Last week, I took a day off work and drove two hours east of Houston to Vidor, Texas to volunteer with the Young Living Foundation. Vidor was one of the hardest hit areas, not only by Hurricane Harvey itself, but also by the floods that followed when they opened the dams. These people had just felt a wave of relief after (mostly) surviving the hurricane only to have a wave of water pour into their homes. Having survived the hurricane myself with minor roof damage to our home, I needed to put my hands on it and help someone, anyone that wasn’t so blessed.
The team I worked with visited three homes last Monday. The first, a caved in ceiling and roof damage. We tarped the roof, ripped out the ceiling and insulation and cleaned up.
At the second home, we removed soaked carpet and drywall from a second story bedroom – that was the original plan. We later realized that the water that came in, also ran down the walls into the first floor and had soaked the floors down there as well. This woman, who had just recently lost her father, was so focused on helping her neighbors that she didn’t realize she already had mold growing in her own home. We assessed damage and scheduled to have another team come out the next day to completely gut her home.
The final home had about two feet of water throughout. The couple who lived here was elderly and their daughter had already ripped out their carpet and flooring. You could see the water line on everything: the walls, cupboards, furniture. All they had ever worked for in their lives was in that home. Not being in a flood plain, they didn’t have flood insurance and FEMA had already denied them once. With mold growing on the walls and the furniture, trying to explain to them that everything had to go was heartbreaking. We removed everything in that home: furniture, cupboards, sheet rock, wood paneling and insulation.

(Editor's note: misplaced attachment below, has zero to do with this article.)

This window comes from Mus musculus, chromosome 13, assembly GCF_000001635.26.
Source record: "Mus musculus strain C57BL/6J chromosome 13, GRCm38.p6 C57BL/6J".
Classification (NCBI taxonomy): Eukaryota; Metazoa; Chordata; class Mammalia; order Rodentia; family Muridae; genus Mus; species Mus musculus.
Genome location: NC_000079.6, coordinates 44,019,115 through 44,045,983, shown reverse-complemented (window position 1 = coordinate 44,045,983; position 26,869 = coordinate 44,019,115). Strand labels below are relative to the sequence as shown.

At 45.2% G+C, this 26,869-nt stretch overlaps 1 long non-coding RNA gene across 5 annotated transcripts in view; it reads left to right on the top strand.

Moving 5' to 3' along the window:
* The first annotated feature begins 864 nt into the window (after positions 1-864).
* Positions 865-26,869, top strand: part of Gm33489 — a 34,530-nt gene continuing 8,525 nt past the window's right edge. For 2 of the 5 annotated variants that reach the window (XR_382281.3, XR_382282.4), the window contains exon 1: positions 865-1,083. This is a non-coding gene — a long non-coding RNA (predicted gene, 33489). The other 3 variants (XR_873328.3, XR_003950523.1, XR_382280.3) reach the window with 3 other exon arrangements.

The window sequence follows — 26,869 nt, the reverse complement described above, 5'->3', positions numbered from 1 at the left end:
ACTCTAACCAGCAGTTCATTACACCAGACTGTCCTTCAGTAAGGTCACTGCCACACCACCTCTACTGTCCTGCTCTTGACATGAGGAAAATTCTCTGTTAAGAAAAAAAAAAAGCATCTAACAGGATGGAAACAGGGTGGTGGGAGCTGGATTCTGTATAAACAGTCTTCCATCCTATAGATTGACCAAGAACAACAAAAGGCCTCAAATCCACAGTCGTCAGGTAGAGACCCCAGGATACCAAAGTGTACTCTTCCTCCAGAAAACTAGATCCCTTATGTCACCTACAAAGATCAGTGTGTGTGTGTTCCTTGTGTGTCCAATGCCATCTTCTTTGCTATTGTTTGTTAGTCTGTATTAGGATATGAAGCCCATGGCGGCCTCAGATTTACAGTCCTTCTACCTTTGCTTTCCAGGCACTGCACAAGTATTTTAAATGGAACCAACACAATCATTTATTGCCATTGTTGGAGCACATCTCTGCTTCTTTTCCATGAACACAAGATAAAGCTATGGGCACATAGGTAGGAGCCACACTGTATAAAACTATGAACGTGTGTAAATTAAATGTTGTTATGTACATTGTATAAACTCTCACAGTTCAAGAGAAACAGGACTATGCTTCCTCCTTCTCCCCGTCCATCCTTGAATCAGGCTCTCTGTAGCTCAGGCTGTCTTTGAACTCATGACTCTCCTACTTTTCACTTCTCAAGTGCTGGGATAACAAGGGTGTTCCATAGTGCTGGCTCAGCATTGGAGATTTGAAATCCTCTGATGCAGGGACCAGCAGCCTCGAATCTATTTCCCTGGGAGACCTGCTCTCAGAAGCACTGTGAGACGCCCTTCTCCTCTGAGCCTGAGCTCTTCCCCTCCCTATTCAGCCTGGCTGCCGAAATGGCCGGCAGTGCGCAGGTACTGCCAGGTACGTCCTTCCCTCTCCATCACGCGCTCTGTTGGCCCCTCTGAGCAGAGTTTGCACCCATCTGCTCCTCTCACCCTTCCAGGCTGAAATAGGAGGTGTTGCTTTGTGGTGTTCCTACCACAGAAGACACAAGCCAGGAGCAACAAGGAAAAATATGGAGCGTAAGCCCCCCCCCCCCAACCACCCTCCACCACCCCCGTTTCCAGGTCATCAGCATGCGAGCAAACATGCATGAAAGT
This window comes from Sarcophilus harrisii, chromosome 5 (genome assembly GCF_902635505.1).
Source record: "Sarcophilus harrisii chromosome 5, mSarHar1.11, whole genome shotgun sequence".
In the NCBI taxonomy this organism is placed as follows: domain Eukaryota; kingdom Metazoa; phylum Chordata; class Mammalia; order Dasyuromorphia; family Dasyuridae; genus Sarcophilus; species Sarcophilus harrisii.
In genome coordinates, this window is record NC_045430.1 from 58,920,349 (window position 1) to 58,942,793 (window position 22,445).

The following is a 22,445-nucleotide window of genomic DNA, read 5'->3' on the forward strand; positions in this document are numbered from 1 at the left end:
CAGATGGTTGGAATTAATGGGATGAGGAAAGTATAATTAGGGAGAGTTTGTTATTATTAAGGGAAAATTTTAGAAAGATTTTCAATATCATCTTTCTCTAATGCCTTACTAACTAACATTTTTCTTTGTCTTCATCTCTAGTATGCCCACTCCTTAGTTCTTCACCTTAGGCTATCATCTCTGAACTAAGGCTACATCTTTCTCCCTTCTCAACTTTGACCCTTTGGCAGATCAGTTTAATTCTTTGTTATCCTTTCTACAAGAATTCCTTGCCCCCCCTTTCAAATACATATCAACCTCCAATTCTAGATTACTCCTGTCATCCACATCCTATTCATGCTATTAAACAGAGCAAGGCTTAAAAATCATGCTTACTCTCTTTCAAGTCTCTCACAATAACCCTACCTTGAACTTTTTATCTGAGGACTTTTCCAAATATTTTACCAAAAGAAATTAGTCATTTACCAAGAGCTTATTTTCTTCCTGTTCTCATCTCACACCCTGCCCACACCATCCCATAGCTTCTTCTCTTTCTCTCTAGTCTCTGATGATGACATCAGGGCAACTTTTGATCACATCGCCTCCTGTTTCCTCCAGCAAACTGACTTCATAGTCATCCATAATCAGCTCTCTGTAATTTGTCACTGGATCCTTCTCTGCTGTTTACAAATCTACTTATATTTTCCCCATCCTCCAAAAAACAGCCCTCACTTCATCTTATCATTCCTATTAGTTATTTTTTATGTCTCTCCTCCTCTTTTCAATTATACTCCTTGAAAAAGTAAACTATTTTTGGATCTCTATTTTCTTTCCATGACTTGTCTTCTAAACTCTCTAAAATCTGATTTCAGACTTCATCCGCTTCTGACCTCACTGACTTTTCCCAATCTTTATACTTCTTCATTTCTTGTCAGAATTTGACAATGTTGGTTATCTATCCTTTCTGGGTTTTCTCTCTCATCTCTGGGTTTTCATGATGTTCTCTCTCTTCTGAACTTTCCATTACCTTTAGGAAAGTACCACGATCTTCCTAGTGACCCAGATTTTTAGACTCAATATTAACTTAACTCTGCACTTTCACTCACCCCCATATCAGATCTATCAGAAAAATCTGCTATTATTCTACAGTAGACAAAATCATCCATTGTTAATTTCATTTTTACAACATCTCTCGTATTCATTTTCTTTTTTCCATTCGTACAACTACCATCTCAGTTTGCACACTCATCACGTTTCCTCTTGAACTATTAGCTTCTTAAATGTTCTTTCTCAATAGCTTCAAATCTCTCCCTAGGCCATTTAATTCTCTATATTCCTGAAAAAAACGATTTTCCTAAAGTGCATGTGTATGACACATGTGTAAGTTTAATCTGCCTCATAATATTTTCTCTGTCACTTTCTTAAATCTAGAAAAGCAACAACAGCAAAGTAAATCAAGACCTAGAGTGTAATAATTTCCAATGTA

I drove nine miles down a road in Vidor with nothing but mountains of people’s lives on either side of the road as far as you could see. Debris, furniture, children’s toys, even their cars, stacked up waiting for a dump truck to haul it off. You can watch the devastation on TV and social media. You can look at the pictures, donate your money, thoughts and prayers. But it isn’t until you have felt the weight of a panel of insulation soaked with water, smelled the mold and mildew, walked through the day caked in mud and sheet rock dust and hugged and shed tears with someone who has lost everything, that it becomes real. I’m happy to have been able to take a day and try to make a difference, even just for one day on a long journey for these Harvey survivors. It is something that I will truly never forget.
– Written by Ashly Turner